The Martin Scorsese film Hugo did something fantastic: it gave life to a machine. The automaton featured in the film mirrored technology that really existed in the 18th and 19th century–a time when many machines were designed to look like people or perform human-like tasks. The beautiful workings of the drawing machine in Hugo inspired Apple engineer Andrew Carol to attempt a recreation of the automaton–only he used a decidedly modern medium: LEGO bricks! The result is an amazing, programmable machine that can write messages and draw pictures. All you have to do is turn the crank.

Carol says he was inspired to try his hand at creating an automaton as soon as he saw Hugo. Of course, the machine in the movie was fictional, so it could be infinitely complex and amazing without having to answer any questions of mechanics or physics. To create such an intricate machine in the real world, Carol had to face these challenges head on.

Fast Co. Design reports: “He mocked up a prototype mechanism that used Lego chains to move a pen over paper in two dimensions. ‘It proved the idea was workable, but I did not finish it. It sat that way for well over a year,’ he says. But in November of this year, Carol got the itch to finish his project. He spent ‘every weekend and the holiday week off’ tinkering with his machine, and had it working by Thanksgiving.”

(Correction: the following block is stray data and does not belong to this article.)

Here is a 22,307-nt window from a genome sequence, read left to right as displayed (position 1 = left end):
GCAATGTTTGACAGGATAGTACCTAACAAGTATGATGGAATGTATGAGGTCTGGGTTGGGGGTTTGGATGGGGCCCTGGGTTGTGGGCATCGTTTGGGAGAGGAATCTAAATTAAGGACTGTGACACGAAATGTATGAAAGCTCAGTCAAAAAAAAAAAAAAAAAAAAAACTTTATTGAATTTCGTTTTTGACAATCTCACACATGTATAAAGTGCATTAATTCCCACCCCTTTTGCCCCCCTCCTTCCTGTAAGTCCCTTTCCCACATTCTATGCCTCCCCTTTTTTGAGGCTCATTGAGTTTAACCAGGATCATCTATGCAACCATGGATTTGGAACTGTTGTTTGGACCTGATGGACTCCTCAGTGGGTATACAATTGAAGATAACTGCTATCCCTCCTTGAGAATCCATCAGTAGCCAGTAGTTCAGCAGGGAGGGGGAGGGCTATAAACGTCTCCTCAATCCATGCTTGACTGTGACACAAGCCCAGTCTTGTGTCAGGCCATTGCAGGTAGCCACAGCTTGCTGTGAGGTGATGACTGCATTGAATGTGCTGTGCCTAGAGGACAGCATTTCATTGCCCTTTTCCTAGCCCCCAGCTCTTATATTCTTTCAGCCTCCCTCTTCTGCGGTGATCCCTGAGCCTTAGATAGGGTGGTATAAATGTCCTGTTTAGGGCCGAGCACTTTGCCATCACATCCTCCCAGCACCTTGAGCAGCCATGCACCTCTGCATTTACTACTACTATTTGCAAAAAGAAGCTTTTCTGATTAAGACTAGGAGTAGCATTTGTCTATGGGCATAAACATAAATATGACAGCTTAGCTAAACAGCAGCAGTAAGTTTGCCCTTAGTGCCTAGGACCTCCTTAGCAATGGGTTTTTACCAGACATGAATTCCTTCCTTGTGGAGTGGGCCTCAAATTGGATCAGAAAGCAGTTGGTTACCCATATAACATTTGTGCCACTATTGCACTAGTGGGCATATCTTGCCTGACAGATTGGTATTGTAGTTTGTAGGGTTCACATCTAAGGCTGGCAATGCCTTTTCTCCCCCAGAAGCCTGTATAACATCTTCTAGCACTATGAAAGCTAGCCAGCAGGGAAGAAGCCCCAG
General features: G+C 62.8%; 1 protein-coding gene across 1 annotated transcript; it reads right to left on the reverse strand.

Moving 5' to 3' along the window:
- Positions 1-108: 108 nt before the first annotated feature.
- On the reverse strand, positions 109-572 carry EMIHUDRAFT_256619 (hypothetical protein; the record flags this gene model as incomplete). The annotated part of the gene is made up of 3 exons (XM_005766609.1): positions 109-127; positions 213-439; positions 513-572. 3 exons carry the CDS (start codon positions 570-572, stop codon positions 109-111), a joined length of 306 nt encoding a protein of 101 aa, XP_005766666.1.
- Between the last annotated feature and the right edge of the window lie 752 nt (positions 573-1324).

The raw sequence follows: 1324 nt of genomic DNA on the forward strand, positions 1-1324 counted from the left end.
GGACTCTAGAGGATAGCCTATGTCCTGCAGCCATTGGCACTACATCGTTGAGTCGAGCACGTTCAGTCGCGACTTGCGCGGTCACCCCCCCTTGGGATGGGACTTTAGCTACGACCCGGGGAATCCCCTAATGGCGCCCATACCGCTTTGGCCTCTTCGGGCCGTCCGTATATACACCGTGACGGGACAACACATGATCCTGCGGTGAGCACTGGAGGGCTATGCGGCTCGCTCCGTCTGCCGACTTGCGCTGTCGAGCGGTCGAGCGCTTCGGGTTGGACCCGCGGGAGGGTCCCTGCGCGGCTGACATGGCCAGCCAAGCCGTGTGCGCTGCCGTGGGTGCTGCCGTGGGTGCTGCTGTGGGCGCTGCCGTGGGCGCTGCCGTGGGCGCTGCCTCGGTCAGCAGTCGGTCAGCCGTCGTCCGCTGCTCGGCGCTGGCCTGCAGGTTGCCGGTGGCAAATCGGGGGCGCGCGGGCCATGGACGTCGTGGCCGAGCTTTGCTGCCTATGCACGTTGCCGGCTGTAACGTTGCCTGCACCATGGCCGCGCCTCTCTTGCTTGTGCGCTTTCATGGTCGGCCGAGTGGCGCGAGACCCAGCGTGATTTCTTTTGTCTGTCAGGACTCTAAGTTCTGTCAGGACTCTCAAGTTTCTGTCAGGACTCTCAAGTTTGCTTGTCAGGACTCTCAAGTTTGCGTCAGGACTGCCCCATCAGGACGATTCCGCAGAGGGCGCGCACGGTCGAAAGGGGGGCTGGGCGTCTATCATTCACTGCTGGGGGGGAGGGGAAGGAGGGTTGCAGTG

“Most of these machines stored the program to control their movement using carefully cut cams,” Carol writes on his website. “A rod would trace the shape of the cam as the cam was rotated. The rise and fall of the rod as the cam rotated was translated into motion of the hand or other mechanism…Of course LEGO could not have cams designed to makes specific letters as part of its standard inventory so I required a new mechanism to store the pen stroke program.”

While undeniably awesome, one has to question WHY Carol would spend so much time building an antiquated machine using a material from the 21st century, only to accomplish a task that’s nearly obsolete–writing a message with a pen and paper.

“Part of the attraction is the puzzle solving aspect, but I would disagree that these are Rube Goldberg machines,” Carol told Fast Co. Design. “Rube Goldberg machines were intentionally designed to be overly complicated ways to solve simple problems. My machines are as simple as possible within the constraint of being purely mechanical and using Lego parts. In a certain sense, I’m trying to make machines as they might have rationally been approached in 1880 if Lego was more available than custom metal parts.”

Via Fast Company Design

Images and video via Andrew Carol